Violence and families
Our research expertise
Family violence, sexual assault and abuse and child maltreatment affect many Australian families. These types of interpersonal violence and associated trauma can have negative impacts on mental and physical health, family and other relationships, economic participation and social connectedness. The needs of families experiencing these issues can be complex. Increasingly, the imperative is to develop integrated co-ordinated and appropriately tailored support systems to improve the long-term consequences of family and interpersonal violence.
AIFS has an extensive research program on families and violence that examines:
- how experiences of violence affect family functioning
- how family violence, sexual assault and abuse, and child maltreatment intersect with other social harms (such as other forms of violence, mental ill-health, substance use, criminal offending and social and economic disadvantage)
- how policy and service development can contribute to the reduction of the negative effects
- how prevention programs can prevent these forms of harm for individuals, relationships, families and communities from occurring in the first place.
Domestic and family violence and parenting. Mixed method insights into impact and support needs: Final report
The Domestic and Family Violence and Parenting program is an extensive mixed method project that examines the impact of inter-parental conflict (IPC) and domestic and family violence (DFV) on parenting and parent–child relationships.
Family relationships and the disclosure of institutional child sexual abuse
A research report conducted for the Royal Commission into Institutional Responses to Child Sexual Abuse by AIFS has examined the long-term effects of disclosures of institutional child sexual abuse on survivors and their families.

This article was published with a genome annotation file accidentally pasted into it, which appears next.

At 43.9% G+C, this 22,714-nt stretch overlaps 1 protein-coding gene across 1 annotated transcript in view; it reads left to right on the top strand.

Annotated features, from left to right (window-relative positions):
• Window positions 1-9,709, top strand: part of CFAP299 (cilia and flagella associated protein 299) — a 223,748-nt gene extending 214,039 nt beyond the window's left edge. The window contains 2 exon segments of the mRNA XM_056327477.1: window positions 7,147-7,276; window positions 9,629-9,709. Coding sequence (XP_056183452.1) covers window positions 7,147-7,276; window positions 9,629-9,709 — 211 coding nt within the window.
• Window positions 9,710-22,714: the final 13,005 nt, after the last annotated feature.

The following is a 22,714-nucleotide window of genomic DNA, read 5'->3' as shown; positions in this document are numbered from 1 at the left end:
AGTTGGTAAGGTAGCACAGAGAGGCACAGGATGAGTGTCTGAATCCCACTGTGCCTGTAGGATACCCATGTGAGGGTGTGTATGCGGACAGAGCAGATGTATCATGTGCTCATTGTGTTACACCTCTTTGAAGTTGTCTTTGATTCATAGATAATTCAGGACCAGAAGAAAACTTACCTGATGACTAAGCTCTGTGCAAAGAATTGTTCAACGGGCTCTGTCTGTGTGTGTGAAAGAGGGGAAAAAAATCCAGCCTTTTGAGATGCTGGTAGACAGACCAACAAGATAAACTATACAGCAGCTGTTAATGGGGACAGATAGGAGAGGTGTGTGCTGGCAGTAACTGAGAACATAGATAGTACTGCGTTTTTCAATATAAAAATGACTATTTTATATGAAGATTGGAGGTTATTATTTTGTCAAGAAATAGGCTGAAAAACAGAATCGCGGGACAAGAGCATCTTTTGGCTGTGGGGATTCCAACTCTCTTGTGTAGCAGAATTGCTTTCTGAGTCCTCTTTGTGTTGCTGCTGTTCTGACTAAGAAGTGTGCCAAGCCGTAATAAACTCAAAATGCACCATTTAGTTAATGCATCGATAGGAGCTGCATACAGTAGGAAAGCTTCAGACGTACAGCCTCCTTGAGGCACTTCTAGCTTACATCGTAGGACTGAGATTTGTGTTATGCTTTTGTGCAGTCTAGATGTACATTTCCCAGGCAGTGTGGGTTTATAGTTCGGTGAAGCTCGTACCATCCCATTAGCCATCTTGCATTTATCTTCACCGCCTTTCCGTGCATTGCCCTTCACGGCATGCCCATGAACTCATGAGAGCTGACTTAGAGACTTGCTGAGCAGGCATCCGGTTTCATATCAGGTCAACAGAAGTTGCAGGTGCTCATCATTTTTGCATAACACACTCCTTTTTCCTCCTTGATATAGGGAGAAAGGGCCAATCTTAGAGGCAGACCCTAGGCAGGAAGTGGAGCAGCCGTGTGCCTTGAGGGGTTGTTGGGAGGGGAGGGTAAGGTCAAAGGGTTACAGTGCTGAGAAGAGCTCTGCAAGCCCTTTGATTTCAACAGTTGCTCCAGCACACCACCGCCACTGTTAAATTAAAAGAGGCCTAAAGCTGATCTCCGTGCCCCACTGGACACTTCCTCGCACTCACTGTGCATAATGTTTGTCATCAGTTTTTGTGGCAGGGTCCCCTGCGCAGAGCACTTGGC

Domestic and family violence and parenting: Mixed methods insights into impact and support needs. ANROWS State of knowledge paper
This paper examines the current state of knowledge on the impact of domestic and family violence (DFV) on parenting.
The survey of recently separated parents 2012
This report provides a detailed understanding of parents' experiences of, and system responses to, family violence and concerns about child safety.
See CFCA topics: Domestic and family violence for all relevant publications by the Child Family Community Australia.
Implementing trauma-informed systems of care in health settings: The WITH study. State of knowledge paper
This paper examines the available literature on trauma-informed frameworks, models and guidelines that guide organisations to improve service provision to survivors of sexual violence with mental health problems.
Establishing the connection [between alcohol and other drug use and sexual victimisation]: ANROWS State of Knowledge paper
This report explores the association between alcohol and other drug use and severity of, or vulnerability to, sexual violence and re-victimisation.
Victim/survivor-focused justice responses and reforms to criminal court practice : implementation, current practice and future directions
Report commissioned to examine the implementation of reforms that address the disadvantages that victim/survivors of sexual assault face within the criminal justice system in Australia.
Reflecting on primary prevention of violence against women: The public health approach
Considers the application of the public health model to the issue of violence against women in Australia and the way that fundamental public health principles have been implemented.
Under the influence? Considering the role of alcohol and sexual assault in social contexts
Reviews research around alcohol use in sexual assaults that are perpetrated in circumstances of socialising and sexual interactions.
Groups and communities at-risk of domestic and family violence (PDF 1.3MB)
This report sets out findings of research into domestic and family violence prevention initiatives.
Did you know ...
1 in 6 Australian women have experienced either physical or sexual violence from a current or former partner.